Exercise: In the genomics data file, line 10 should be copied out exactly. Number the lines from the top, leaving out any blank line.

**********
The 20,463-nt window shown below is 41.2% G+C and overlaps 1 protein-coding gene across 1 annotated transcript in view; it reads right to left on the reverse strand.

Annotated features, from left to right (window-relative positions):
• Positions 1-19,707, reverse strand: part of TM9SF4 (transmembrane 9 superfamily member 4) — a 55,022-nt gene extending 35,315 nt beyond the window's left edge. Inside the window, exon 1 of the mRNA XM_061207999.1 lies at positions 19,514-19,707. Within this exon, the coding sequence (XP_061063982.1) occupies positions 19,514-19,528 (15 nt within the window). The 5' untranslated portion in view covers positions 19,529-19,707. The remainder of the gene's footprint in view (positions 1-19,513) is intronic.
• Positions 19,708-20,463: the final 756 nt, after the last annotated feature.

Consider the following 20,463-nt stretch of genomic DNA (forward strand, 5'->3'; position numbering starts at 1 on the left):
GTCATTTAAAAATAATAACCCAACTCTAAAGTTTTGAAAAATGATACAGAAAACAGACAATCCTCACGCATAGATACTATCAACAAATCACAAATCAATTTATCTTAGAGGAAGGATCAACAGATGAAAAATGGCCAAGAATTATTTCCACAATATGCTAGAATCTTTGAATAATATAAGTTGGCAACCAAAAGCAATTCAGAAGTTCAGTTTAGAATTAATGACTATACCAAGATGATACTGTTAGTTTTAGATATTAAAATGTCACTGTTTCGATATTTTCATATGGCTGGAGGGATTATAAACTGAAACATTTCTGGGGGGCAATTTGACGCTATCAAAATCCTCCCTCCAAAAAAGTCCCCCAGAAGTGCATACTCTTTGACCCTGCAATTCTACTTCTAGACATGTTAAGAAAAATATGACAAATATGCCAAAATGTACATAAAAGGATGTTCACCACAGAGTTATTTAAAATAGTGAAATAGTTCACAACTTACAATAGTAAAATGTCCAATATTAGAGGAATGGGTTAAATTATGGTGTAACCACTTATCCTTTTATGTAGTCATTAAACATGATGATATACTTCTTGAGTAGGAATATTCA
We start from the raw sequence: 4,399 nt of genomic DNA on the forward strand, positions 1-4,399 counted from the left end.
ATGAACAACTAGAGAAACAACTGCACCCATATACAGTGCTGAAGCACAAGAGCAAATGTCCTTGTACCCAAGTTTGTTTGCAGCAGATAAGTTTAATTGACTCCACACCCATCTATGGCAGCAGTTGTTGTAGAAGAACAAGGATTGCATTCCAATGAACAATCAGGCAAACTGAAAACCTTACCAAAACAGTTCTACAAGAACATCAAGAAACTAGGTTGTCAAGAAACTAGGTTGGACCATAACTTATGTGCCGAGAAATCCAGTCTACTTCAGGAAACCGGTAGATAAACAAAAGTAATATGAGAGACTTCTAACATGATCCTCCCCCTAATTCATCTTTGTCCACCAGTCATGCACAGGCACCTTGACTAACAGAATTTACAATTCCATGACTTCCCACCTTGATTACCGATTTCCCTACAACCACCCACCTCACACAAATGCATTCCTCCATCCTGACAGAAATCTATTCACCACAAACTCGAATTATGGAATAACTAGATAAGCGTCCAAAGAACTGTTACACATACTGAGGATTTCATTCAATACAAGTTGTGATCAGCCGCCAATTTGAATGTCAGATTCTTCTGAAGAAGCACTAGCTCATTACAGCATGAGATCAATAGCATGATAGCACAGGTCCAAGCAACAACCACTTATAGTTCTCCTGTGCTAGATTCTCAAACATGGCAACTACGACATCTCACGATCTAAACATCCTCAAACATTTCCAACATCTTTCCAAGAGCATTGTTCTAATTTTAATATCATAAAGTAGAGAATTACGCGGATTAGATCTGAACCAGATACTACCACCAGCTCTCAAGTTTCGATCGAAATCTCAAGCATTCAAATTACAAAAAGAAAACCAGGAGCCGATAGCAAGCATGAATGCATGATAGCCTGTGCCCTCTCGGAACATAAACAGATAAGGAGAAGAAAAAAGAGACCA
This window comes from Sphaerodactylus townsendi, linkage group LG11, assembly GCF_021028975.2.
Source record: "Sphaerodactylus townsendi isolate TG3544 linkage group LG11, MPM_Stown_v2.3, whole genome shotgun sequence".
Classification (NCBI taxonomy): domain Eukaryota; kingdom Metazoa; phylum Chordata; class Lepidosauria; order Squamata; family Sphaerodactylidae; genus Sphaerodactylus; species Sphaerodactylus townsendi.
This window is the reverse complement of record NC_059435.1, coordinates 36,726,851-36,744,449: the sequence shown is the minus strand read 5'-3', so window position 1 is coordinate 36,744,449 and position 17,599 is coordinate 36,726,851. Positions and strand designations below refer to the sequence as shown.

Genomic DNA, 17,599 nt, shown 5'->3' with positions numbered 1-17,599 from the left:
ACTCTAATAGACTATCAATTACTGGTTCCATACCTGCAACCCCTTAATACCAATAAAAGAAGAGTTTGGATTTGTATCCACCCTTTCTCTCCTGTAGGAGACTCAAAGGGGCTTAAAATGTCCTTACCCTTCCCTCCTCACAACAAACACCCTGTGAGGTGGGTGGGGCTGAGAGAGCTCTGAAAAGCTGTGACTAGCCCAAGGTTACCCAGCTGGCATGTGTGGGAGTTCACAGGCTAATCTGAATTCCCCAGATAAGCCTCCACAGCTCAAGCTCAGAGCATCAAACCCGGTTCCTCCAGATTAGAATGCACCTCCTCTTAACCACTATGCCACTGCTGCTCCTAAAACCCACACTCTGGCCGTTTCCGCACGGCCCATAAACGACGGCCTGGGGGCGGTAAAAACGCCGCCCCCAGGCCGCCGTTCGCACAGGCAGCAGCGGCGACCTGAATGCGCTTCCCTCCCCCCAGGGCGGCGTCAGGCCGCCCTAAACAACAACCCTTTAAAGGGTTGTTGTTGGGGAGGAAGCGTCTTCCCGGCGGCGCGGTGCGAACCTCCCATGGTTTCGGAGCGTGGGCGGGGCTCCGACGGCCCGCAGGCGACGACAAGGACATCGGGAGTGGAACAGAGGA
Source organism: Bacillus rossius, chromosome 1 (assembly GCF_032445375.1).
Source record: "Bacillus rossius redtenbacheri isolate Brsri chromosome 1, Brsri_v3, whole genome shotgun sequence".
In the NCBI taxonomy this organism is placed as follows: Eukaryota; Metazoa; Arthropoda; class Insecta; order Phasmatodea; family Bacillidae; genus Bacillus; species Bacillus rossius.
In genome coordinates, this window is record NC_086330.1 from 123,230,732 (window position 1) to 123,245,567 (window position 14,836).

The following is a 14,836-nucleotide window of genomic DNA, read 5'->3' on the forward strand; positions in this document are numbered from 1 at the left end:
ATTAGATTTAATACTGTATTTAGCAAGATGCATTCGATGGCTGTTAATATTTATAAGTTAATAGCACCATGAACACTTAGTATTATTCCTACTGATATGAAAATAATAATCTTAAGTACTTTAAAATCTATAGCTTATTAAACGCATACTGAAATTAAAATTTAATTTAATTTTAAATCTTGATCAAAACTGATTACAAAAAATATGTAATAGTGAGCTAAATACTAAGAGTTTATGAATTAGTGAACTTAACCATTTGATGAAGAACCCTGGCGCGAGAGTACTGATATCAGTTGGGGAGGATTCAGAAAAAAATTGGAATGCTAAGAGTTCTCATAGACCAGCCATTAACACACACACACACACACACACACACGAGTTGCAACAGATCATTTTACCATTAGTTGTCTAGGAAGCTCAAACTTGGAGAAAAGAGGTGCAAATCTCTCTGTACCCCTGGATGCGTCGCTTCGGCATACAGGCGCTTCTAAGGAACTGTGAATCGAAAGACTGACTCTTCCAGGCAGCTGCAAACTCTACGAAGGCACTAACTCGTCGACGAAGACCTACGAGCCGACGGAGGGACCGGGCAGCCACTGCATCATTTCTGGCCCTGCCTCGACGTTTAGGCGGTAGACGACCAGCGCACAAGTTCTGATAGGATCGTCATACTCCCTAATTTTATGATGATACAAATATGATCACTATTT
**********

Source record: "Sphaerodactylus townsendi isolate TG3544 linkage group LG11, MPM_Stown_v2.3, whole genome shotgun sequence".